The region of Alto Adige lies at the base of the Dolomite Mountains leading into the Swiss Alps. A part of the Austria, under rule of the Hamburgs, for much of history, the German/Austrian influence is very much a part of the everyday life of those in the region with every moment being a “Hills are Alive” Sound of Music minute.
I shared a little bit about this beautiful region this morning on The Broadcast, but here are a few more tips on why this region, recently voted the third most popular tourist destination in Italy (just behind Rome and Tuscany, beating out everything from the Amalfi Coast to Cinque Terre), is so sublimely special and deliciously beautiful.
- High altitudes and very steep slopes characterize the vineyards. With vineyards soaring 8000 feet into the sky, resting on steep slopes that must be managed by hand, creating highly fragrant, fresh and interesting wines.
- The diurnal temperature swings (hot days/cool nights,) helped by the steep altitudes, create wines with high acidity and juicy, fresh flavors. Wines that may typically be somewhat off dry, here fermented to a completely dry state with balanced alcohol and acidity levels.
- Wines range from Gruner Veltliner, Mulleur Thurgau, Gewurztraminer, Pinot Grigio and beloved Pinot Bianco to expressive Pinot Noir, light bodied Schiava and hearty Lagrein – the last two the indigenous red wines grapes of the region.
- Though vineyards dot the countryside, with many families having a few vines of grapes for personal consumption, apples are a primary crop in this highly agricultural region. 80% of the apples consumed in Europe grow in Alto Adige.
- Food is hearty, very German/Austrian/Swiss influenced. Pastas like Knodel, potato or bread dumplings, and hearty ravioli or Schlutzkrapfen are typical country fare, with sauces made of butter instead of olive oil. Rich braised meat, sausage and of course, the beloved Speck of the region, are common on most tables at night, paired with vinegar filled sauerkraut and rustic bread.
A few favorite wines of the region are below, but the overall take away from every wine we tasted was the quality. Even in wines my personal palate may not have taken to, each wine was very well made and the dedication, and quality was astounding. And, the ability to pair with anything from the hearty, rich fare to light and elegant dishes is exactly what you look for in balanced wines, and these have them. Keep any in mind for the upcoming holidays. Your guests will thank you for it!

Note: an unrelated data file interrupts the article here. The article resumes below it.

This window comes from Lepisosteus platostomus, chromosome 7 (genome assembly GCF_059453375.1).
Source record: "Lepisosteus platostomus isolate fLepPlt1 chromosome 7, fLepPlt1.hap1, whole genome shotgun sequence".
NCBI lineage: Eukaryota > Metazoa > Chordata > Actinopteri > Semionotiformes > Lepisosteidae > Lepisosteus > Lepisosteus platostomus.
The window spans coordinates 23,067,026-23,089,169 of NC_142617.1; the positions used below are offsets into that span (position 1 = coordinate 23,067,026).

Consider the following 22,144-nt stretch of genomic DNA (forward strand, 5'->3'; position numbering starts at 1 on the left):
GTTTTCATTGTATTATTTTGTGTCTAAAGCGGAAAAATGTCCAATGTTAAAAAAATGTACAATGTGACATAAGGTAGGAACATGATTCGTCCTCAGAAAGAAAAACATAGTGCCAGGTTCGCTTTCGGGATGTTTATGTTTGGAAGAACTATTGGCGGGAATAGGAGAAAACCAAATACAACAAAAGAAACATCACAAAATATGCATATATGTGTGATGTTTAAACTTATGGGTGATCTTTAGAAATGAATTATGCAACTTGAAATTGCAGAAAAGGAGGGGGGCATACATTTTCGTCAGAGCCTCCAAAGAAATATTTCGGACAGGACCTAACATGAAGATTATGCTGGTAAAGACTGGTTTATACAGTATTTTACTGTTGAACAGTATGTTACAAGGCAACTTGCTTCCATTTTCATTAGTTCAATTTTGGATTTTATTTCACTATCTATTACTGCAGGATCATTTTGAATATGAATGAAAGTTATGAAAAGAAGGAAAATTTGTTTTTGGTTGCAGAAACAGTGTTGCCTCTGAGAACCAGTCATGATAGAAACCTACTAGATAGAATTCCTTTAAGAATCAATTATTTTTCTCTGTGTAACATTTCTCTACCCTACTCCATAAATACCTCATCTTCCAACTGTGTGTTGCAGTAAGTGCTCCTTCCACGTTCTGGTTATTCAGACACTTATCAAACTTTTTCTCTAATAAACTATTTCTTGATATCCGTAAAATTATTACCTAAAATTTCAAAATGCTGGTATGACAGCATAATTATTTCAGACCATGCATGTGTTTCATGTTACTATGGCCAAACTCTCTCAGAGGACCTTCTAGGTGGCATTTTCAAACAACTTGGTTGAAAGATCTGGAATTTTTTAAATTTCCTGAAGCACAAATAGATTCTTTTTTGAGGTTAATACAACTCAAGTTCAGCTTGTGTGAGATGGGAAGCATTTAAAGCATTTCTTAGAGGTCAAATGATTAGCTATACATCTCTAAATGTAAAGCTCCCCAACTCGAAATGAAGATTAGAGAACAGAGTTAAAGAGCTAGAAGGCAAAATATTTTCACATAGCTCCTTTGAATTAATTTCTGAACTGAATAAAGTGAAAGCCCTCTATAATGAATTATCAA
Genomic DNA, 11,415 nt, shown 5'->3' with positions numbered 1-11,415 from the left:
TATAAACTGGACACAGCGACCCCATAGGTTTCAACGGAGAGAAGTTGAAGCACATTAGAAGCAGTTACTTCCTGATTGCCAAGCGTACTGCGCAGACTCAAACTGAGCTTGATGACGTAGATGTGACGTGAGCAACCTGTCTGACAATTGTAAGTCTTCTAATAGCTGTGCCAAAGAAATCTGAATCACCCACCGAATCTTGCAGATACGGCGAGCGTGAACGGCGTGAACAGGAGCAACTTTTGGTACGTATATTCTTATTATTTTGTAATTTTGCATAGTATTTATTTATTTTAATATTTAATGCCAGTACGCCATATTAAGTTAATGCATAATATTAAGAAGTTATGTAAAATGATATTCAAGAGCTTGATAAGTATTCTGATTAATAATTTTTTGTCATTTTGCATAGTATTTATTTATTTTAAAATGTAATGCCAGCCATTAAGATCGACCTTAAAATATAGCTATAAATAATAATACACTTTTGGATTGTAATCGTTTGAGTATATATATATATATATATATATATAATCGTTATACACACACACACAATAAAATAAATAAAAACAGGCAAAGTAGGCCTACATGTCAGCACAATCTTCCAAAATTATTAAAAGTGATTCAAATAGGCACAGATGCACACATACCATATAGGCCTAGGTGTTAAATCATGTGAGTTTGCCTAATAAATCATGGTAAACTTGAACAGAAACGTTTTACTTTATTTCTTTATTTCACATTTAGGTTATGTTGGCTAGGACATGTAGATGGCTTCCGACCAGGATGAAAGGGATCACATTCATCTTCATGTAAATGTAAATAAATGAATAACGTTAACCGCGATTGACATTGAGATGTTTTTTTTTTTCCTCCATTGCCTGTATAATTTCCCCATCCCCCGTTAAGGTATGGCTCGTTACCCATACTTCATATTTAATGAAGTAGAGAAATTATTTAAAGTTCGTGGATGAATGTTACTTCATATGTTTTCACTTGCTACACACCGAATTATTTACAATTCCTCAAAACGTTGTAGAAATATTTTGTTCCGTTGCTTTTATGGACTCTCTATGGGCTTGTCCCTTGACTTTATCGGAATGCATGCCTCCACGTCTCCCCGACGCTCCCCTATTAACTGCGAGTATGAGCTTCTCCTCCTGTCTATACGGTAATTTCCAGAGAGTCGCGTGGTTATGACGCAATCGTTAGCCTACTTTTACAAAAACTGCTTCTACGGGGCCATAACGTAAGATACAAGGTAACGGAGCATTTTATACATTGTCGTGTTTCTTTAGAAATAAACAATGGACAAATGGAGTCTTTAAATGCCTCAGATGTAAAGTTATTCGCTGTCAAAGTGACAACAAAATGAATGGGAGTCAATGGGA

2012 Tiefenbrunner Feldmarschall Muller Thurgau, $33- one of the highest altitude vineyards in Alto Adige, upwards of 8000 feet above sea level – very clean, fresh and fragrant wine with white flowers and citrus notes.
2013 Abbazia di Novacella Pinot Grigio Alto Adige Valle Isarco, $18 – though many Italians don’t drink Pinot Grigio from their country, they will drink those from Alto Adige, as the bright acidity and dry character makes this wine, that is often overly fruity and unbalanced, completely fresh, light and harmonic. Novacella, still a working monastery, does this one perfectly, benefiting from high altitudes to create high acidity and freshness with well rounded fruitiness.
2011 Cantina di Terlano Pinot Bianco Vorberg Riserva DOC, $30, Pinot Bianco, or Pinot Blanc, thrives in Alto Adige, creating lively flavors of apple, citrus, tropical fruit and white flowers, balancing freshness with a nicely rounded body for a wine that is not only delicious today, but in the case of Terlano, a winery who has made an art out of aging their white wines for a significant amount of time, delicious for years to come as well, developing more honeyed, creamy, dried fruit notes.
2012 Kalleri Kaltern Pfarrhof Kalterersee Auslese Lagrein/Schiava, $17, from some of the lowest elevation vineyards near Lago Caldero, or Lake Kaltern, Schiava, grown in pergola vines to ensure maximum exposure to the sun and Lagrein, an earthy, rich wine filled with spice and dark fruit, are blended to make a light, balanced and easy drinking red wine perfect for Thanksgiving!
2010 J. Hofstatter Pinot Nero Barthenau, $80, The Pinot Noir wines really surprised me the most in the region, especially those that had a bit of age on them. J Hofstatter was one favorite in particular, bringing typical Pinot Noir berry, cherry and spice notes to the palate, but with a little bit of age, developing more earthy, dried spice, toasted nutty notes to the dark fruit filled wine.
All of the wines are available in Texas. If you can’t find one at your favorite wine shop ask them to bring it in for you. In Dallas Jimmy’s, Pogo’s and Spec’s have great Alto Adige wine selections.